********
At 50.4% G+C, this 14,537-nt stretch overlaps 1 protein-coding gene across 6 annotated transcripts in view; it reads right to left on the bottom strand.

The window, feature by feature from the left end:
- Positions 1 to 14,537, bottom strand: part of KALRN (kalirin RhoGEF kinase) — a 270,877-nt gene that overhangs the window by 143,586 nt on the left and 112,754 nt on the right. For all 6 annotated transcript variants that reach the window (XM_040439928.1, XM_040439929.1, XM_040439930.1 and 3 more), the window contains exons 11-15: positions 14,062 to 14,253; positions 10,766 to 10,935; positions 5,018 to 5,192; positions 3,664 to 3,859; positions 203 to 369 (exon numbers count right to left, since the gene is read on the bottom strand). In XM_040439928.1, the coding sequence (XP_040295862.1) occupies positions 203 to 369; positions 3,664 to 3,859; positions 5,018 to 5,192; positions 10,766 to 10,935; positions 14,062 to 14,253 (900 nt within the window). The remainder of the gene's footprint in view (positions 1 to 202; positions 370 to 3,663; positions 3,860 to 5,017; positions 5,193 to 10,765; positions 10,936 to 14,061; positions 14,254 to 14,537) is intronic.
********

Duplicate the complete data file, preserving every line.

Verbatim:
At 50.4% G+C, this 14,537-nt stretch overlaps 1 protein-coding gene across 6 annotated transcripts in view; it reads right to left on the bottom strand.

The window, feature by feature from the left end:
- Positions 1 to 14,537, bottom strand: part of KALRN (kalirin RhoGEF kinase) — a 270,877-nt gene that overhangs the window by 143,586 nt on the left and 112,754 nt on the right. For all 6 annotated transcript variants that reach the window (XM_040439928.1, XM_040439929.1, XM_040439930.1 and 3 more), the window contains exons 11-15: positions 14,062 to 14,253; positions 10,766 to 10,935; positions 5,018 to 5,192; positions 3,664 to 3,859; positions 203 to 369 (exon numbers count right to left, since the gene is read on the bottom strand). In XM_040439928.1, the coding sequence (XP_040295862.1) occupies positions 203 to 369; positions 3,664 to 3,859; positions 5,018 to 5,192; positions 10,766 to 10,935; positions 14,062 to 14,253 (900 nt within the window). The remainder of the gene's footprint in view (positions 1 to 202; positions 370 to 3,663; positions 3,860 to 5,017; positions 5,193 to 10,765; positions 10,936 to 14,061; positions 14,254 to 14,537) is intronic.